One of America's leading contemporary artists is the subject a new exhibition at the National Museum of Women in the Arts, located here in Washington, D.C. Painter, sculptor, author and educator Judy Chicago led the feminist art movement of the 1970s by creating images of women's experiences from a uniquely female point of view. Though controversy has sometimes accompanied the critical acclaim she has enjoyed over the years, today Judy Chicago is widely considered a feminist icon and pioneer who dared to challenge the art world establishment.
At the National Museum of Women in the Arts, there was a feeling of excitement among people in attendance at the opening of the Judy Chicago exhibition the first time a collection representing the artist's 30-year career was being exhibited in a major gallery. "When I was growing up as a child, looking at art and wanting to model myself on the artists, all of them were men. And their views of women were not consistent with how I experienced myself," she says.
Judy Chicago, who adopted her surname from the city where she was born, began formal art training as a child in the traditional way one might expect of art institutions of the 1950s. But she says the 1970s women's movement fueled her desire to use art to communicate women's history and experiences, which she felt had been largely ignored. Ms. Chicago's first major effort in this direction would become her most famous and most controversial work.
She called it The Dinner Party. "I sometimes describe it as a reinterpretation of The Last Supper, from the point of view of those who had done the cooking throughout history," she says. "Because if you look at The Last Supper paintings, there is all this food on the table, which sort of miraculously appeared and then miraculously cleared away. So, who did it? Right? And why weren't they there? They're [the women] always absent from the story and so putting them back into the story has been one of the goals of my career and my work."
The Dinner Party, which opened in San Francisco in 1979, is a symbolic representation of the history of women in the form of a 16-meter triangular table. Thirty-nine place settings represent notable women through the ages, including Primordial Goddess, Sappho; writer and abolitionist Sojourner Truth and artist Georgia O'Keefe.
Although much acclaimed for its scope, inventiveness and Ms. Chicago's multi-media use of ceramics, china painting, tile and needlework, The Dinner Party was also criticized for Ms. Chicago's use of what she describes as "vulvul" imagery each plate, whether embellished as a flower or butterfly, in some way also resembles a woman's genitalia.
But Judy Chicago says her main goal was to give young women a broader view of their own history. "And they wouldn't have to go through what I went through in college, which was having a class, for example, in the intellectual history of Europe, in which the professor ended the class by talking about women's contributions and his basic assessment was the they had made none. And so, in my own research, before there were women's studies, I discovered that this was not true. Women had made many contributions and they had been erased," she says. "And one of my goals when I did it was to counter that erasure."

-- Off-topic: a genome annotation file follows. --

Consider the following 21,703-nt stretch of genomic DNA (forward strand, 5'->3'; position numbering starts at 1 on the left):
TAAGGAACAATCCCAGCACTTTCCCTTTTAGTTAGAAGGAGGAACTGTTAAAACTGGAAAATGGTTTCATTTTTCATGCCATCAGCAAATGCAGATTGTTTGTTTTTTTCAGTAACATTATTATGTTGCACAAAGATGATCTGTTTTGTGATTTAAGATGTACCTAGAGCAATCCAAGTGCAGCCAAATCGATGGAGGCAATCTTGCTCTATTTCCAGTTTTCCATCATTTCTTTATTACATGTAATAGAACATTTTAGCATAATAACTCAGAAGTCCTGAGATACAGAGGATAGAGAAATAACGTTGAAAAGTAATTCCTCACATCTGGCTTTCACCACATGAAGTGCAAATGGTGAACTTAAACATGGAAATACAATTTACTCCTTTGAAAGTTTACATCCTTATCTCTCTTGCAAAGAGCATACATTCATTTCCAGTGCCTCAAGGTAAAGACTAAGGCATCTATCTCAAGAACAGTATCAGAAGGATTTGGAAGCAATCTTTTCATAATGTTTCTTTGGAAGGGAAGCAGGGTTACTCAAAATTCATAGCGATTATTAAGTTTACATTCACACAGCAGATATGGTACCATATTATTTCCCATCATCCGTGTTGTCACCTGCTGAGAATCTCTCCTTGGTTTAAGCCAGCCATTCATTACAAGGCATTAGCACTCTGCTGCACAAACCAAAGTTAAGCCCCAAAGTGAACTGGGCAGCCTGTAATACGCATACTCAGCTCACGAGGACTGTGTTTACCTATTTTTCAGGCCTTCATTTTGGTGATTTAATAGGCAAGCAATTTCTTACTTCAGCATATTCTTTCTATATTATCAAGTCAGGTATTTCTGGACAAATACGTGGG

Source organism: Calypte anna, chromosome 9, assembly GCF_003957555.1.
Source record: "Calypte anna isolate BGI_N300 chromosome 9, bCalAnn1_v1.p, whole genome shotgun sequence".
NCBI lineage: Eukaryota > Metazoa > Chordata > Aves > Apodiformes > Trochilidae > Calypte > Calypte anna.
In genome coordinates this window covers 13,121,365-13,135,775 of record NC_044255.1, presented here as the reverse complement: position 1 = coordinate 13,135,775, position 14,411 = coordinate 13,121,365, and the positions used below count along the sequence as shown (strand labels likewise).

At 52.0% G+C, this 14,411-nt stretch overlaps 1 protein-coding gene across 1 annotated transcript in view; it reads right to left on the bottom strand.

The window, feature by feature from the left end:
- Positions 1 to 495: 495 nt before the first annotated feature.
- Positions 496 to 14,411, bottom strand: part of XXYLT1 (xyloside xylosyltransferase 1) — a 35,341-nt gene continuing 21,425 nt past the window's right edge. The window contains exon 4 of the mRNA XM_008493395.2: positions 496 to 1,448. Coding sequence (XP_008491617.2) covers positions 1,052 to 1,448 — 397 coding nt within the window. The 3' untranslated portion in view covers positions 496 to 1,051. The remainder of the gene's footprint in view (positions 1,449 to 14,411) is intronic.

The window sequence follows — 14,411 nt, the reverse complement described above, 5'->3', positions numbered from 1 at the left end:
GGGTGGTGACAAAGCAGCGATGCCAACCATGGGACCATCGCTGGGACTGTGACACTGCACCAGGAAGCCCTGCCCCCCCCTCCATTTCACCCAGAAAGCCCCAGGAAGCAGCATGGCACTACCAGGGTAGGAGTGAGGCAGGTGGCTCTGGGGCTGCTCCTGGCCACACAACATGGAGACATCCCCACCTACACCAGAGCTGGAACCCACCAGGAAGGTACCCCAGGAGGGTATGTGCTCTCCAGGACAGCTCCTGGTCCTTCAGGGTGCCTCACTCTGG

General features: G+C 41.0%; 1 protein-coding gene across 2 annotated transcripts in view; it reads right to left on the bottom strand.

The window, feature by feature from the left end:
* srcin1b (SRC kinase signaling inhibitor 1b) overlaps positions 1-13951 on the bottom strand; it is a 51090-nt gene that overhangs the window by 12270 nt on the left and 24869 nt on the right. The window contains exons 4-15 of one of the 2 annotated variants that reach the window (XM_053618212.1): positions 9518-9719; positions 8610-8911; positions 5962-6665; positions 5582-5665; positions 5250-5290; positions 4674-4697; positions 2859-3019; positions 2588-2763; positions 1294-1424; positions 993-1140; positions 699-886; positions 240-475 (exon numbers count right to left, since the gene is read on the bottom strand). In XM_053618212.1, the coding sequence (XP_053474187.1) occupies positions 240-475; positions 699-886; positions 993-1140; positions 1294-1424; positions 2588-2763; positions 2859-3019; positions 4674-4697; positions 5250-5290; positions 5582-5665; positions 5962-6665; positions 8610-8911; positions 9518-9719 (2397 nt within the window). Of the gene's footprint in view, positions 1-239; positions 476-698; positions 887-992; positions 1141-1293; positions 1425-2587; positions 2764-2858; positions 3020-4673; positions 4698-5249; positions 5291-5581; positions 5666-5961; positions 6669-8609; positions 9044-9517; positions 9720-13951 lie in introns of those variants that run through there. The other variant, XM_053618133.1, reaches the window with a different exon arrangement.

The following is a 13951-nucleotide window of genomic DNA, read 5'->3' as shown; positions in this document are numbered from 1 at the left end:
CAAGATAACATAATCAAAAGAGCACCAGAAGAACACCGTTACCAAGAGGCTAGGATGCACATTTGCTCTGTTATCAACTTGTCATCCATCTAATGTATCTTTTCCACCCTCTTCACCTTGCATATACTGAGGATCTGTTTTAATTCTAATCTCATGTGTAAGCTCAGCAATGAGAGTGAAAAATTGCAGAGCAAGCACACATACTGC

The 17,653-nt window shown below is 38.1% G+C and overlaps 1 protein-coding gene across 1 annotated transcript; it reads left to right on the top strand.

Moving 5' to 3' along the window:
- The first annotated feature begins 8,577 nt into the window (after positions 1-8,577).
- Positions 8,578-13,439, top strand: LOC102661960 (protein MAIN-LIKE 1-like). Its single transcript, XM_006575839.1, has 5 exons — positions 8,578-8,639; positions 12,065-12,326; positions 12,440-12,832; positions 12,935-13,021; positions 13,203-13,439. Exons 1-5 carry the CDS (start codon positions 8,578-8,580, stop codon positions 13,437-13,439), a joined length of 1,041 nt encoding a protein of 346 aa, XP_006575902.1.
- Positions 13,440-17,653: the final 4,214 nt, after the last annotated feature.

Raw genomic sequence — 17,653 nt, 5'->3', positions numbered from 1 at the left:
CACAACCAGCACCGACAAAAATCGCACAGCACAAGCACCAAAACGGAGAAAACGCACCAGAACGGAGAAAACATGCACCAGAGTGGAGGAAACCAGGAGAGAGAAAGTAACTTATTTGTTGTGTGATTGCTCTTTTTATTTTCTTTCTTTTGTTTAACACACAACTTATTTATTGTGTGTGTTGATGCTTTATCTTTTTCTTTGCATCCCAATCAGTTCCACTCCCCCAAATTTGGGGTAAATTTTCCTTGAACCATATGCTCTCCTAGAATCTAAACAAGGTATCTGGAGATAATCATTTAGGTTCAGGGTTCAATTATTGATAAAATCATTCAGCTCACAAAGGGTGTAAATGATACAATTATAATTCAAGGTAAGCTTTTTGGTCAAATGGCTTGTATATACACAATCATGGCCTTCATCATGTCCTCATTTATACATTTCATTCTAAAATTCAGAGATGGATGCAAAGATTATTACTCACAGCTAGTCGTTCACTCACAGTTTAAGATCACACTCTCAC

The Judy Chicago retrospective at the National Museum of Women in the Arts includes some of the test plates and place settings for The Dinner Party, which is now on permanent exhibition at the Brooklyn Museum of Art in New York. Other paintings and sculptures included in the Washington exhibition include Powerplay, an examination of the concept of masculinity; excerpts from The Holocaust Project on which she collaborated with her husband, photographer Donald Woodman; and The Birth Project, a celebration in paint and textiles of the power and range of the birth experience.
"In the early '80s, there were almost no images of birth in the museums that reflected women's experience of giving birth. There were images of the Madonna and, as any woman knows who's gone through it, it is neither an immaculate conception or a bloodless act," she says. "So even introducing the subject of birth, introducing the subject of menstruation, of women's history, the subject of women's bodies and how women feel about their own bodies, these were all not part of our history. The idea that women's experience would be important was not accepted. So changing that has been a really long struggle."
For Judy Chicago, the struggle has paid off. Since she founded the Feminist Art Movement 30 years ago, she has been credited with inspiring similar art movements throughout the world. And in cities across the United States, numerous retrospectives of her work are currently on display. In addition to The Dinner Party at the Brooklyn Museum, her Holocaust Project is being shown at the Orlando Museum of Art. And her most recent project, Resolutions recently opened at the Hunter Museum in Chatanooga, Tennessee.
Judy Chicago says she would like to say to women artists everywhere to "have courage." "Because my career is a testament to persistence, I suppose. Not giving up in the face of pretty hideous reviews there's been pretty hideous writing about my work over the years. So I think it says something about the power of art, that art can really move us, change us, help us, transform ourselves. And I'm so thrilled by everything that's happening," she says.
Artist Judy Chicago, speaking from the National Museum of women in the Arts in Washington. Her exhibition will be on view through February, 2003.